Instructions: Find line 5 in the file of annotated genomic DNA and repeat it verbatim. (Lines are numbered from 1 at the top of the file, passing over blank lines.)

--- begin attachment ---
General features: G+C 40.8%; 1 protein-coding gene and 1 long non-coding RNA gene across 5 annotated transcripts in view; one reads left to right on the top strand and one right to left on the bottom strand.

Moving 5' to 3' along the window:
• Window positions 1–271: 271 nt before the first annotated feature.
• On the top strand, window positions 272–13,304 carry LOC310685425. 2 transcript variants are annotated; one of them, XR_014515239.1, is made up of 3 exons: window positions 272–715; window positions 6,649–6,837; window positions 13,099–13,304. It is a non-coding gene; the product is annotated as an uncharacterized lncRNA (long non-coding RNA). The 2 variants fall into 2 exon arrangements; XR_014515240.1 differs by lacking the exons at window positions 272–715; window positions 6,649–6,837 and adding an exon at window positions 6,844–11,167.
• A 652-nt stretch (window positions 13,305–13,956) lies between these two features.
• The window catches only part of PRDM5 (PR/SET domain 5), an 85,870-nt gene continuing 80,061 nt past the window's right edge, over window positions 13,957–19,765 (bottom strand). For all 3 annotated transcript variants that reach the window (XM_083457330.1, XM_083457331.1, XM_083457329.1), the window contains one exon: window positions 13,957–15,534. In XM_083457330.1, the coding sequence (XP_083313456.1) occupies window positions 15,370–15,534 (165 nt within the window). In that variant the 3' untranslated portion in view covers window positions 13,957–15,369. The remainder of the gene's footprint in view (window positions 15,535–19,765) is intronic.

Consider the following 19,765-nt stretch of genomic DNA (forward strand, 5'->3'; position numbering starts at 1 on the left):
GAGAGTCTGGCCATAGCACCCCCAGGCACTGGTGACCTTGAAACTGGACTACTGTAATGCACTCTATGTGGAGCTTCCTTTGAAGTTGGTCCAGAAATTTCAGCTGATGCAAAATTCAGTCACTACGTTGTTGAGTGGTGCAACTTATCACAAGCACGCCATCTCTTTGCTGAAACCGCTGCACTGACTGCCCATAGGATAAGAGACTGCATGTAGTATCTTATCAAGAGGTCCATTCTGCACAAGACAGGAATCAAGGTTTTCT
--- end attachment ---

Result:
• A 652-nt stretch (window positions 13,305–13,956) lies between these two features.